By on July 2, 2014

springs. Shutterstock user VikiVector

John writes:

You recommended to one writer that he consider replacing the springs on his car (as well as all other wear items in the suspension). Other then the obvious broken spring or the car sitting of the spring stops, when and how do you evaluate the need for springs? Do you recommend stock setting or performance springs for replacement?

Thanks, John (Jag, Kia, Miata, Chev)

Sajeev answers:

The most obvious sign of a worn out coil spring is a super plush ride combined with a saggy ride height at any corner. Funny tire wear or an impossible to find groan could also be a sign of bad coil springs. If you drive on suspension punishing roads (Boston-like urban, or unpaved rural) and drive a vehicle that’s 5+ years old with 100,000-ish miles, odds are a saggy coil has sprung its last proper rebound.

This isn’t obvious like a leaky air suspension bladder puking out pressurized air, but metal fatigue is for real. Even when not felt: springs, much like headlight bulbs, go bad very slowly.

While shocks/dampers affect ride, they can’t do a darn thing if the springs collapse to the point of no return. A proper ride height check is good, or just measuring right height from left to right with a few fingers.  If one side has less space between your fingers, you just diagnosed the problem. (speaking from personal experience)

Fortunately there are quick fixes for many cars: something like Monroe’s Quick Strut saves you money (labor hours) or time (in your garage) as you replace both the shock and strut in one shot, cheaper than changing the strut itself. Nice.

Last question: stick with stock or go performance aftermarket?  That’s a personal preference for which you gave me zero personal insight.  I normally default to retaining the stock spring, as it has the correct rate to ensure a fine ride/handling balance and won’t bottom out when loaded with passengers/cargo.  It’s always the safe bet. But…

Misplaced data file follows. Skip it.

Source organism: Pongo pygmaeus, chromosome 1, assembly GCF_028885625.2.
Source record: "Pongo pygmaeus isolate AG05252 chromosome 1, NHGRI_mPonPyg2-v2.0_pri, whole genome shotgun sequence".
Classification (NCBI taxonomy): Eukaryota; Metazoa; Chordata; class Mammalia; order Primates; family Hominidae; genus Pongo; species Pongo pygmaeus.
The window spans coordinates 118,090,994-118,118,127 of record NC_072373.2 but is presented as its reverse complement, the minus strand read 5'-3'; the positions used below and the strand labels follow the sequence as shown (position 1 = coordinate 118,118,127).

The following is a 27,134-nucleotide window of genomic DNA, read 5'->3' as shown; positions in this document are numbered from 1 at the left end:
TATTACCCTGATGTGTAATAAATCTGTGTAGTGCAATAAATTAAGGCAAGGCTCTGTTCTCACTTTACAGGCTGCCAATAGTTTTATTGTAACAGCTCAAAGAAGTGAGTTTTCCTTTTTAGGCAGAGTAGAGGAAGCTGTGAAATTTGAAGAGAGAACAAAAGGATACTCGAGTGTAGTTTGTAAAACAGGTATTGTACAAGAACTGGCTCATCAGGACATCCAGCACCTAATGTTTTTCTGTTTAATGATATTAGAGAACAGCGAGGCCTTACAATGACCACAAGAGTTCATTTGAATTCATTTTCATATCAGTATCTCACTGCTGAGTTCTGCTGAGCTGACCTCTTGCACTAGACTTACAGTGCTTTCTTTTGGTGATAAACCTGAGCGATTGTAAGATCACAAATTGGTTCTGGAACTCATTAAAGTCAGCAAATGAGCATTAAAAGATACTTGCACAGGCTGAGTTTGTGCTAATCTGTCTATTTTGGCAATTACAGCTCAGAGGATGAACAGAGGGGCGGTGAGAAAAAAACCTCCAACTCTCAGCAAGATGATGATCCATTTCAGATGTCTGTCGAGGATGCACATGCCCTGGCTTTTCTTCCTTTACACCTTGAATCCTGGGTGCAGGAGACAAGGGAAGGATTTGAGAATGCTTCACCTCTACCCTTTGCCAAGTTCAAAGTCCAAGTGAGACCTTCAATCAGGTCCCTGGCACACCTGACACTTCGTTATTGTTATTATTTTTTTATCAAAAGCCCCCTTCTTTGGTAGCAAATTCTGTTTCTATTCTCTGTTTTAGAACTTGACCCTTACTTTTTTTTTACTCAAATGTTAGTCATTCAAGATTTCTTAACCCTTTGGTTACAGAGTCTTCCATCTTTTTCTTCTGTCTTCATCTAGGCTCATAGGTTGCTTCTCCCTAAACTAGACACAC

Bonus!  A Piston Slap Nugget of Wisdom:

When it comes to shocks/struts/dampers or whatever you like to call them, that’s a different story. Some of my favorite performing vehicles use stock springs with aftermarket shocks of the premium performance variety:  Koni or Bilstein for starters.  Most drivers need a stock spring (even if they don’t want to admit it) but they certainly want superior control over the spring’s up/down motion.  Aside from well sorted out performance cars, you’d be shocked at just how much better an OEM spring and performance damper work together to bring a big-ass smile to your face when hugging a corner or two. And that’s even more reason to stick with stock springs.

[Image: Shutterstock user VikiVector]

Send your queries to [email protected]com. Spare no details and ask for a speedy resolution if you’re in a hurry…but be realistic, and use your make/model specific forums instead of TTAC for more timely advice.

Get the latest TTAC e-Newsletter!

22 Comments on “Piston Slap: Bouncing Back or Sprung Out?...”

  • avatar

    And then when you do the shocks, it might not help much because the bushings will be all used up too.

    I really struggle with proper suspension management and maintenance. It’s all too questionable when you need to replace things.